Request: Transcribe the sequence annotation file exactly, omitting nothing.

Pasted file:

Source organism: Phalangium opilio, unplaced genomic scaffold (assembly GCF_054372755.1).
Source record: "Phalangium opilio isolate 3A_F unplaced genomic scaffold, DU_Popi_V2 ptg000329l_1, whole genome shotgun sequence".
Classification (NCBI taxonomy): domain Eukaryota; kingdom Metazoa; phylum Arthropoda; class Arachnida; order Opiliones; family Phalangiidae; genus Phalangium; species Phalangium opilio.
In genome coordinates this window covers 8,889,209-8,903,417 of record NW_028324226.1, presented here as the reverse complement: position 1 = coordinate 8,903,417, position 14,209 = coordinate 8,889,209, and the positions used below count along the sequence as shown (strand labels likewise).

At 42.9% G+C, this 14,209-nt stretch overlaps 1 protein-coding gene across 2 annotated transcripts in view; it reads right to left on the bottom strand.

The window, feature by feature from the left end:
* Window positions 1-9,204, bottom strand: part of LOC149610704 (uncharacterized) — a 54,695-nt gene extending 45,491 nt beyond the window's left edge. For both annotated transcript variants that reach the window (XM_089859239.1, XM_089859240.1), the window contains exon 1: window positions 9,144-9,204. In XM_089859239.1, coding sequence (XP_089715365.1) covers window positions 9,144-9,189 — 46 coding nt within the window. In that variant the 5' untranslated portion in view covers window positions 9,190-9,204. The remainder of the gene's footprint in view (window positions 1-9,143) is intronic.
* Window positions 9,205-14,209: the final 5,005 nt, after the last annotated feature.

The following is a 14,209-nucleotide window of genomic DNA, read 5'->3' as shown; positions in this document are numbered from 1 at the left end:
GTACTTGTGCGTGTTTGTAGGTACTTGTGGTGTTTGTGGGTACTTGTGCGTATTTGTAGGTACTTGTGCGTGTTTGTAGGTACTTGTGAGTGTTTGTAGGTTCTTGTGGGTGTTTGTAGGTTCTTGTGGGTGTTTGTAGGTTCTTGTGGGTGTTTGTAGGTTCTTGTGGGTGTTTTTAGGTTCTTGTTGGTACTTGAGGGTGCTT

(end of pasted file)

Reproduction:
Source organism: Phalangium opilio, unplaced genomic scaffold (assembly GCF_054372755.1).
Source record: "Phalangium opilio isolate 3A_F unplaced genomic scaffold, DU_Popi_V2 ptg000329l_1, whole genome shotgun sequence".
Classification (NCBI taxonomy): domain Eukaryota; kingdom Metazoa; phylum Arthropoda; class Arachnida; order Opiliones; family Phalangiidae; genus Phalangium; species Phalangium opilio.
In genome coordinates this window covers 8,889,209-8,903,417 of record NW_028324226.1, presented here as the reverse complement: position 1 = coordinate 8,903,417, position 14,209 = coordinate 8,889,209, and the positions used below count along the sequence as shown (strand labels likewise).

At 42.9% G+C, this 14,209-nt stretch overlaps 1 protein-coding gene across 2 annotated transcripts in view; it reads right to left on the bottom strand.

The window, feature by feature from the left end:
* Window positions 1-9,204, bottom strand: part of LOC149610704 (uncharacterized) — a 54,695-nt gene extending 45,491 nt beyond the window's left edge. For both annotated transcript variants that reach the window (XM_089859239.1, XM_089859240.1), the window contains exon 1: window positions 9,144-9,204. In XM_089859239.1, coding sequence (XP_089715365.1) covers window positions 9,144-9,189 — 46 coding nt within the window. In that variant the 5' untranslated portion in view covers window positions 9,190-9,204. The remainder of the gene's footprint in view (window positions 1-9,143) is intronic.
* Window positions 9,205-14,209: the final 5,005 nt, after the last annotated feature.

The following is a 14,209-nucleotide window of genomic DNA, read 5'->3' as shown; positions in this document are numbered from 1 at the left end:
GTACTTGTGCGTGTTTGTAGGTACTTGTGGTGTTTGTGGGTACTTGTGCGTATTTGTAGGTACTTGTGCGTGTTTGTAGGTACTTGTGAGTGTTTGTAGGTTCTTGTGGGTGTTTGTAGGTTCTTGTGGGTGTTTGTAGGTTCTTGTGGGTGTTTGTAGGTTCTTGTGGGTGTTTTTAGGTTCTTGTTGGTACTTGAGGGTGCTT